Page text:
We included 63 trials that randomised 5761 women to a physical activity intervention (n = 3239) or to a control (n = 2524). The duration of interventions ranged from 4 to 24 months, with most lasting 8 or 12 weeks (37 studies). Twenty-eight studies included aerobic exercise only, 21 involved aerobic exercise and resistance training, and seven used resistance training only. Thirty studies described the comparison group as usual or standard care, no intervention, or control. One-fifth of studies reported at least 20% intervention attrition and the average physical activity adherence was approximately 77%.
No data were available on effects of physical activity on breast cancer-related and all-cause mortality, or on breast cancer recurrence. Analysis of immediately postintervention follow-up values and change from baseline to end of intervention scores revealed that physical activity interventions resulted in significant small-to-moderate improvements in HRQoL (standardised mean difference (SMD) 0.39, 95% CI 0.21 to 0.57, 22 studies, 1996 women; SMD 0.78, 95% CI 0.39 to 1.17, 14 studies, 1459 women, respectively; low-quality evidence), emotional function (SMD 0.21, 95% CI 0.10 to 0.32, 26 studies, 2102 women, moderate-quality evidence; SMD 0.31, 95% CI 0.09 to 0.53, 15 studies, 1579 women, respectively; low-quality evidence), perceived physical function (SMD 0.33, 95% CI 0.18 to 0.49, 25 studies, 2129 women; SMD 0.60, 95% CI 0.23 to 0.97, 13 studies, 1433 women, respectively; moderate-quality evidence), anxiety (SMD -0.57, 95% CI -0.95 to -0.19, 7 studies, 326 women; SMD -0.37, 95% CI -0.63 to -0.12, 4 studies, 235 women, respectively; low-quality evidence), and cardiorespiratory fitness (SMD 0.44, 95% CI 0.30 to 0.58, 23 studies, 1265 women, moderate-quality evidence; SMD 0.83, 95% CI 0.40 to 1.27, 9 studies, 863 women, respectively; very low-quality evidence).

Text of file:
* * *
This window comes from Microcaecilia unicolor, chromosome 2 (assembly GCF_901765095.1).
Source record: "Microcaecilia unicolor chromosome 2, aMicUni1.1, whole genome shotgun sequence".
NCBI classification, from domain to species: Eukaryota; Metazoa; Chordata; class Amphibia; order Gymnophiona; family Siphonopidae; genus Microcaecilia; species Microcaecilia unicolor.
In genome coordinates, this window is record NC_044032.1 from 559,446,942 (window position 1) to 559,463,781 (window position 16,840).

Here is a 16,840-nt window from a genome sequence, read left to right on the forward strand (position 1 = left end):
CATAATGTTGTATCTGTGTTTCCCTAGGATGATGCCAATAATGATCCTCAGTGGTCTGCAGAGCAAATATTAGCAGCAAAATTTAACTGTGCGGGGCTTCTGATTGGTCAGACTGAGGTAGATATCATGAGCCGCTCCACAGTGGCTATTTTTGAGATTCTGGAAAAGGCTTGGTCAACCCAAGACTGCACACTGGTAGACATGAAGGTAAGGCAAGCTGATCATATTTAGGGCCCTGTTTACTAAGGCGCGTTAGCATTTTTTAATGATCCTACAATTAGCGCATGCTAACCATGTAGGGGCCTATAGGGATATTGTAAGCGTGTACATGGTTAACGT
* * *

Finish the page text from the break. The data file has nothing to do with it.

Investigators reported few minor adverse events.
Small improvements in physical activity interventions were sustained for three months or longer postintervention in fatigue (SMD -0.43, 95% CI -0.60 to -0.26; SMD -0.47, 95% CI -0.84 to -0.11, respectively), cardiorespiratory fitness (SMD 0.36, 95% CI 0.03 to 0.69; SMD 0.42, 95% CI 0.05 to 0.79, respectively), and self-reported physical activity (SMD 0.44, 95% CI 0.17 to 0.72; SMD 0.51, 95% CI 0.08 to 0.93, respectively) for both follow-up values and change from baseline scores.
However, evidence of heterogeneity across trials was due to variation in intervention components (i.e. mode, frequency, intensity, duration of intervention and sessions) and measures used to assess outcomes. All trials reviewed were at high risk of performance bias, and most were also at high risk of detection, attrition, and selection bias. In light of the aforementioned issues, we determined that the evidence was of very low, low, or moderate quality.